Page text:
“Open Roads: New Italian Cinema” returns to Lincoln Center this week and next for its twenty-first edition. This year the series, co-presented by Cinecitta, brings new work by mainstays like Nanni Moretti and Paolo Taviani to the screen along with independent and documentary offerings from an emerging generation of filmmakers, such as Gabriele Mainetti, whose ambitious sophomore feature, Freaks Out (2021), serves as the centerpiece. Michelangelo Antonioni’s enigmatic muse, the late Monica Vitti, will also be celebrated with a tribute screening of the 1964 existential masterpiece Red Desert. The remembrance of people and things past (cinematic and otherwise) seems to echo throughout many of the films in this year’s program.
In Federica Di Giacomo’s quirky and intimate documentary Unfinished (2021) and Paolo Taviani’s elegiac Leonora addio (2022) the past is present on screen both thematically and through the extensive use of archival footage. The first work since the death of his brother and collaborator, Vittorio (to whom the film is dedicated), Taviani’s latest details the death of Nobel Prize–winning dramatist Luigi Pirandello and the relocation of his remains to his native Sicily in 1947 after the deposition of Fascist forces. Pirandello’s ashes, originally interred in Rome, become a potent symbol for Italy’s cultural and political identity as they are transported to their final resting place in a collection of poignant and comic vignettes.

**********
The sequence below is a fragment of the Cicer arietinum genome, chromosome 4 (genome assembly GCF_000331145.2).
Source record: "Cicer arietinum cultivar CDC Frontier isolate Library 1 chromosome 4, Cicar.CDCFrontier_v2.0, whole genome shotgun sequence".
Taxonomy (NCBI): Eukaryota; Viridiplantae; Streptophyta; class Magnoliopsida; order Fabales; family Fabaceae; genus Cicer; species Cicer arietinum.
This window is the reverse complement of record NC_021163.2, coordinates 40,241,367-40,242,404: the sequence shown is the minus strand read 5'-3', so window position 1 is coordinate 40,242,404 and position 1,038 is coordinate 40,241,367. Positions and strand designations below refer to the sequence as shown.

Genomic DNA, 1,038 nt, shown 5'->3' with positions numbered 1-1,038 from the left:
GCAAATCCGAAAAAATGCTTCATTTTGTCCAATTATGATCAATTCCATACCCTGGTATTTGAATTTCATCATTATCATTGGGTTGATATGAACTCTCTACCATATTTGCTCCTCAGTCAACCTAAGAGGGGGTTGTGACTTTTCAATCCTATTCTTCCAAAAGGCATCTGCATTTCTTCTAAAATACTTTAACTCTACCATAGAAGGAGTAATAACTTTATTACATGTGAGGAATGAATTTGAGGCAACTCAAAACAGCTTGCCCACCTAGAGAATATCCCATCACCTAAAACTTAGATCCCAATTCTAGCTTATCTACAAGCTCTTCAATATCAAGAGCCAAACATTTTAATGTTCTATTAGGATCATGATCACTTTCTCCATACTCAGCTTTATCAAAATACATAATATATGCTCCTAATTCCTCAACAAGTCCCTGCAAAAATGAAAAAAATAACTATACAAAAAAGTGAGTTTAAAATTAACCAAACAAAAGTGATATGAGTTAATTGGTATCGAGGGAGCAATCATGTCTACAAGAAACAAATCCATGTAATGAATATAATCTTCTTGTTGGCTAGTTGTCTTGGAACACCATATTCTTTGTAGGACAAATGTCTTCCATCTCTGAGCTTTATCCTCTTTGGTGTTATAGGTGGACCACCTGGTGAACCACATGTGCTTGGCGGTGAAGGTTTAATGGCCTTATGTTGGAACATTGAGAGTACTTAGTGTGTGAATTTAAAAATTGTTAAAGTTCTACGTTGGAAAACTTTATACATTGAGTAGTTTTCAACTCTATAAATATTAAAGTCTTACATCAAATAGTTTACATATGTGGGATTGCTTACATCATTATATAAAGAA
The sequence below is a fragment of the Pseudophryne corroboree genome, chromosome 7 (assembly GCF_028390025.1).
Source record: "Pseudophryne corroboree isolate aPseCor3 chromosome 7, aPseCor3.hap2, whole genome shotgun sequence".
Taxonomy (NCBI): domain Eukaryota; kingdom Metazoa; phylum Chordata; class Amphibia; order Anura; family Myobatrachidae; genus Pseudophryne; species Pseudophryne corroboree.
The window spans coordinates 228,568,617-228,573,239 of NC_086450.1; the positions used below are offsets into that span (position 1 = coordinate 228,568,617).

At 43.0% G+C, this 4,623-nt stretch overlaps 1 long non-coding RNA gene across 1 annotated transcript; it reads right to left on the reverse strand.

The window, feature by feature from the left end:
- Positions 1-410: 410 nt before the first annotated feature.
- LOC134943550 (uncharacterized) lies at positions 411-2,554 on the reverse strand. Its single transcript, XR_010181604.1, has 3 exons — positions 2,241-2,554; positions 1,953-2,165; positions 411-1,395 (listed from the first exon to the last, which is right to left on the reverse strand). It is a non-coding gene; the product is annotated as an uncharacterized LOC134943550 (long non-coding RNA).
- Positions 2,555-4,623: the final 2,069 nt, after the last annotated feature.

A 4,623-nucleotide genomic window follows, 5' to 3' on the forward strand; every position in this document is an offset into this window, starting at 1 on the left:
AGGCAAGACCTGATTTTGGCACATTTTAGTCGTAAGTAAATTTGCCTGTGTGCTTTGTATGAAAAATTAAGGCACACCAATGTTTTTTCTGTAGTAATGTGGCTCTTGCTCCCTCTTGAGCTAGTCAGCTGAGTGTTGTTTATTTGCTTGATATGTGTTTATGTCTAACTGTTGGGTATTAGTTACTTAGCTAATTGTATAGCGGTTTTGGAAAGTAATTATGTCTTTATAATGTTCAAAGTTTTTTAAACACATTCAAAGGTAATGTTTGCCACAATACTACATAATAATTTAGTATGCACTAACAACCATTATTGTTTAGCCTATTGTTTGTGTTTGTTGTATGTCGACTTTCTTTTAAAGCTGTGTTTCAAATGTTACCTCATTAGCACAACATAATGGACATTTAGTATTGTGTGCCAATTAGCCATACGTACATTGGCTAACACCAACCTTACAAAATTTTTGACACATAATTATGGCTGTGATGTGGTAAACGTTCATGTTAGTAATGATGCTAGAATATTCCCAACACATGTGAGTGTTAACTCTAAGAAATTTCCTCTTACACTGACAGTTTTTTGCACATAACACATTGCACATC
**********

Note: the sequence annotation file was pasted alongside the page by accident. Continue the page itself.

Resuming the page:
In the film’s most densely metaphoric episode, the maestro’s ashes are placed in an ancient Grecian vase and transported along Rome’s Appian Way in the back of a US military jeep. Cyclists, newspaper stuffed in their shirts for warmth (an advertisement for Grand Hotel  clearly visible), block the jeep’s progress. The US soldier who is driving honks and shouts, and the cyclists part. The Italian official who is accompanying the remains cringes at the stinging indignity of American impatience barreling through the ancient heart of the Eternal City. Suddenly, the official’s hat flies off, forcing the driver to stop. As the soldier jumps out to retrieve it, the cyclists overtake the jeep and continue on. The official watches and smiles. It’s a precisely detailed scene that’s both a simple parable about the pointlessness of undue haste and a complex metaphoric examination of the post-war shift in power after the US invasion.